Megadam Project Galvanizes Native Opposition in Malaysia

by Gan Pei Ling in Long Lama, Malaysia / February 27, 2013 © National Geographic News

Most villages along the Baram River in Malaysia cannot count on round-the-clock electricity. Diesel generators hum at night near longhouses in the northwestern corner of the island of Borneo. Mobile and Internet coverage are almost nonexistent.

A plan to dam the Baram River would generate power far in excess of current demand in the rain forest state: At 1,000 megawatts, the hydropower project would be large enough to power 750,000 homes in the United States.

Yet the promise of power rings hollow for many who live here.

Natives from the tribes of Penan, Kenyah, and Kayan have taken to their traditional longboats, traveling downstream to the town of Long Lama to voice opposition to the plan.

Baram is one of seven big hydropower projects that Malaysia’s largest state, Sarawak, is building in a bid to lure aluminum smelters, steelmakers, and other energy-intensive heavy industry with the promise of cheap power. Together, the dams mapped out in the state government’s sprawling $105 billion Sarawak Corridor of Renewable Energy (SCORE) plan would harness nearly as much river power as the largest generating station in the world, the massive Three Gorges Dam in China.

The Sarawak project is changing landscape and lives. The dam across the sinuous Baram River will submerge 159 square miles (412 square kilometers) of rain forest, displacing some 20,000 indigenous people.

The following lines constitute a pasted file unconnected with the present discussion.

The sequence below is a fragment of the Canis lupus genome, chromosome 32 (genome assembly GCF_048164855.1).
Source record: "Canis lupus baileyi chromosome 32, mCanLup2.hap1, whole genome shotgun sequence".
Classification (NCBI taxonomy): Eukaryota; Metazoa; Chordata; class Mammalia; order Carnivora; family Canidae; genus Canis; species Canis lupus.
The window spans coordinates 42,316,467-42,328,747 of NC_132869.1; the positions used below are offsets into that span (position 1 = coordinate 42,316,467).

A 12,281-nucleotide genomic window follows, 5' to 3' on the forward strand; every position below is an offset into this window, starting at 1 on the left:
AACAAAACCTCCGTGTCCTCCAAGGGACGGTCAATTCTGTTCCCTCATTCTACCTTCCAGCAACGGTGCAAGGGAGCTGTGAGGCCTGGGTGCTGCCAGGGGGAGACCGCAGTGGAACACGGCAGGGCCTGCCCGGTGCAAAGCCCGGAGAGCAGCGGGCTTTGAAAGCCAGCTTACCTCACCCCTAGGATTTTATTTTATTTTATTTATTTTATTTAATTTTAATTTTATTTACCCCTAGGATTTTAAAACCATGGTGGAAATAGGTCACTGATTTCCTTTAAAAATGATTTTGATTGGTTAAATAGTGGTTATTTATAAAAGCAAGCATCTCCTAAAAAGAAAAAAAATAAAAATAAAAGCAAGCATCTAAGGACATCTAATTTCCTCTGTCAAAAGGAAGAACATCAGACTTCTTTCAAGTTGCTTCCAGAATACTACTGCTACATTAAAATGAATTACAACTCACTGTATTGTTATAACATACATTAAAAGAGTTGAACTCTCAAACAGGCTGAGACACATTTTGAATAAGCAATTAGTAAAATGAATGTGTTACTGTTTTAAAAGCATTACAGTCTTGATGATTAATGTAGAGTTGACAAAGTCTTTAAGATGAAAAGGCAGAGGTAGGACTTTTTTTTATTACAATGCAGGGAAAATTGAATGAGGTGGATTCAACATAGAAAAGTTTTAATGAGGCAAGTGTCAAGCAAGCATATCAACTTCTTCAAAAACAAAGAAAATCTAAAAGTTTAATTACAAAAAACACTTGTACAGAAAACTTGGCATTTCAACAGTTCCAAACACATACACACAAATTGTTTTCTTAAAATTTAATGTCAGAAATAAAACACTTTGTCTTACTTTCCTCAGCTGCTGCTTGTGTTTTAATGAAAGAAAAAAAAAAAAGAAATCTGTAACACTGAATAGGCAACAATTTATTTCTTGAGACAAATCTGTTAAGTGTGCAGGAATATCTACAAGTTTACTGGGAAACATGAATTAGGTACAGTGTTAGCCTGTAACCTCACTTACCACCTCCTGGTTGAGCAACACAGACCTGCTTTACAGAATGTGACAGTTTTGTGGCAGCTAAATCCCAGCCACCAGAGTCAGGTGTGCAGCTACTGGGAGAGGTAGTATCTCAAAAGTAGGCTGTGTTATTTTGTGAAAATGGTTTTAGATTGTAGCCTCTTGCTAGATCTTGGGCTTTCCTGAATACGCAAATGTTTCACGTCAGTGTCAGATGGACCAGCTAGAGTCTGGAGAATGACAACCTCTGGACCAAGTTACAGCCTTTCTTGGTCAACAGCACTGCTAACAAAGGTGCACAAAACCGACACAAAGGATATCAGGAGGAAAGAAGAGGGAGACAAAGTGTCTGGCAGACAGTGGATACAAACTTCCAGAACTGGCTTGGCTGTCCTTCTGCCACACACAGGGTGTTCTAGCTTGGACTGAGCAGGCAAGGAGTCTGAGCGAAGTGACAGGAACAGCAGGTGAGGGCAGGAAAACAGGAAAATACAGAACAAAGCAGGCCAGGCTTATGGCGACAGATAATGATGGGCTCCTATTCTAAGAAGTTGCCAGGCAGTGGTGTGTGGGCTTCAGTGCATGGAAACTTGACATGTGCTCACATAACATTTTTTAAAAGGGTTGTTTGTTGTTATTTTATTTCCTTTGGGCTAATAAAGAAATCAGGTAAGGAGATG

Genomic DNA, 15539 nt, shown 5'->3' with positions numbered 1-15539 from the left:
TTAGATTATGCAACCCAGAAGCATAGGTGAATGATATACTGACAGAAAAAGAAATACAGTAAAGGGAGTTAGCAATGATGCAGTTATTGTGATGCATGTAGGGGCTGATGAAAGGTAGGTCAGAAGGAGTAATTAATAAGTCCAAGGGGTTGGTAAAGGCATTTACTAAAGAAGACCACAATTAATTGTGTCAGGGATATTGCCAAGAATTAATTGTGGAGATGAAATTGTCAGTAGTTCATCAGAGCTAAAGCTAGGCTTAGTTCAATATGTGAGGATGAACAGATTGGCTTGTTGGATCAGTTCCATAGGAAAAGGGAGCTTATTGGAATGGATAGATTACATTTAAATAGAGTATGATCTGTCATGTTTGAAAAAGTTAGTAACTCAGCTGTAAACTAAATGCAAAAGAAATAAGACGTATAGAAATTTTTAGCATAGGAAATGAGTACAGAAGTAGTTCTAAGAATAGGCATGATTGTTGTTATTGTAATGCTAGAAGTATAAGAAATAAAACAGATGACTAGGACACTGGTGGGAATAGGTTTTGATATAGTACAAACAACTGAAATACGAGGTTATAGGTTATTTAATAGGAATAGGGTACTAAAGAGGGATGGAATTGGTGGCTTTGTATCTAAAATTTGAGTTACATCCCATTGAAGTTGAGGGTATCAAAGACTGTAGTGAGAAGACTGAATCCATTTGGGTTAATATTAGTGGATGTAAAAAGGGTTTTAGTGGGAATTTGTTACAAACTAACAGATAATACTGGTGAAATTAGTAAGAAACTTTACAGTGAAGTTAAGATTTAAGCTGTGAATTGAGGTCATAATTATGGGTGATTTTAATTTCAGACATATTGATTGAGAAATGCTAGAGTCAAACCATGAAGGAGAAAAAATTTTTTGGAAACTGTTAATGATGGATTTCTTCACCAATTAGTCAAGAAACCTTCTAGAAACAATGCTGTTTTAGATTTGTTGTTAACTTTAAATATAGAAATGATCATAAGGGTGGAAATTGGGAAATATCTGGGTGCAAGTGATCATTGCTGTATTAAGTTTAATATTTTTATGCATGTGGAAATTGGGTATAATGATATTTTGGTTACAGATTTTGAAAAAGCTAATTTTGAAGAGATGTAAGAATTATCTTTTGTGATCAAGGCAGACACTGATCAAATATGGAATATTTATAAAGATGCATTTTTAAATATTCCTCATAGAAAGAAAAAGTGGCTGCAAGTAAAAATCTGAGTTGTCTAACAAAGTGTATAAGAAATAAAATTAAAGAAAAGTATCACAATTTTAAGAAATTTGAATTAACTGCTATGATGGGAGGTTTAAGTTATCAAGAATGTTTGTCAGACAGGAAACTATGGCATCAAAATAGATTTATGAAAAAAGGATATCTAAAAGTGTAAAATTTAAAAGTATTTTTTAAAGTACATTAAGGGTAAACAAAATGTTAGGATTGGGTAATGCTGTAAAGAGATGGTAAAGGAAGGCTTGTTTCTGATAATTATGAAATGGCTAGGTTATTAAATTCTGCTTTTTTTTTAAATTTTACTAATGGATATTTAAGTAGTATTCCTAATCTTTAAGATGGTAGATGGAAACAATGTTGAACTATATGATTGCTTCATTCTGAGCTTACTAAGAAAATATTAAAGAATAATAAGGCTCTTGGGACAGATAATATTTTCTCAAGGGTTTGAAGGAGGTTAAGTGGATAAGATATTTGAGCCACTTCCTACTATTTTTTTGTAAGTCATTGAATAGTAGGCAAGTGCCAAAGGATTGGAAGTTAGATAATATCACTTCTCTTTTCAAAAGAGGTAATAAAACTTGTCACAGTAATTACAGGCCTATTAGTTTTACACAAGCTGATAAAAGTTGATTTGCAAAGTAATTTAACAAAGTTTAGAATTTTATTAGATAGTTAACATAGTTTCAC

Open acts of defiance are rare in Sarawak after three decades of authoritarian rule under the state’s Chief Minister Abdul Taib Mahmud, who has long battled charges that he has amassed personal wealth by selling off swaths of the rain forest in corrupt deals with timber industry. But protests have become increasingly bold among indigenous people opposed to the megahydro plan. Last September, native tribes set up a blockade to protest the Murum River dam project in western Sarawak. And in January, the longboat protest came to Long Lama, with shouts of “Stop Baram Dam” in indigenous languages reverberating through the normally quiet town.

“I don’t care if I’m not reappointed” as the village chief by the government, said Panai Erang, 55, an ethnic Penan, one of several chiefs openly against the state-backed project. “I have to speak out for my people.”

Power Transformation

Baram Dam is part of a grand economic-development vision for Sarawak, which along with Sabah is one of two Malaysian states on the northern coast of Borneo (map), along the South China Sea. Borneo, shared with Indonesia and Brunei, is one of the largest islands in the world, and home to one of its oldest rain forests.

Endangered species such as Hose’s civet, the Borneo gibbon, and six different species of hornbills rely on the habitat. The Bornean bay cat, one of the most elusive cats in the world, was sighted near the upper Baram River last November. Sarawak boasts more than 8,000 unique types of flora and 20,000 species of fauna, including one of the world’s largest butterflies, the Rajah Brooke Birdwing, and one of the most extensive cave systems on Earth.

Despite its natural resources, Sarawak’s economy has lagged behind the rest of Malaysia. An ever-widening economic gap, as well as a sea, separates Sarawak from the fast-growing states and bustling capital of Kuala Lumpur on the Malay peninsula. But Sarawak’s SCORE plan aims to “transform Sarawak into a developed state by year 2020.”

A government spokesperson close to Mahmud said Sarawak has to tap the hydro potential of its numerous rivers to power the state’s industrial development.

“The people affected [by the dams] will be those who are living in small settlements scattered over remote areas,” said the spokesperson, who asked not to be named, in an email. “They are still living in poverty.

“To build a dam, not just to generate reasonably priced energy, is also to involve the affected people in meaningful development,” he said. “Otherwise, they will be left out.”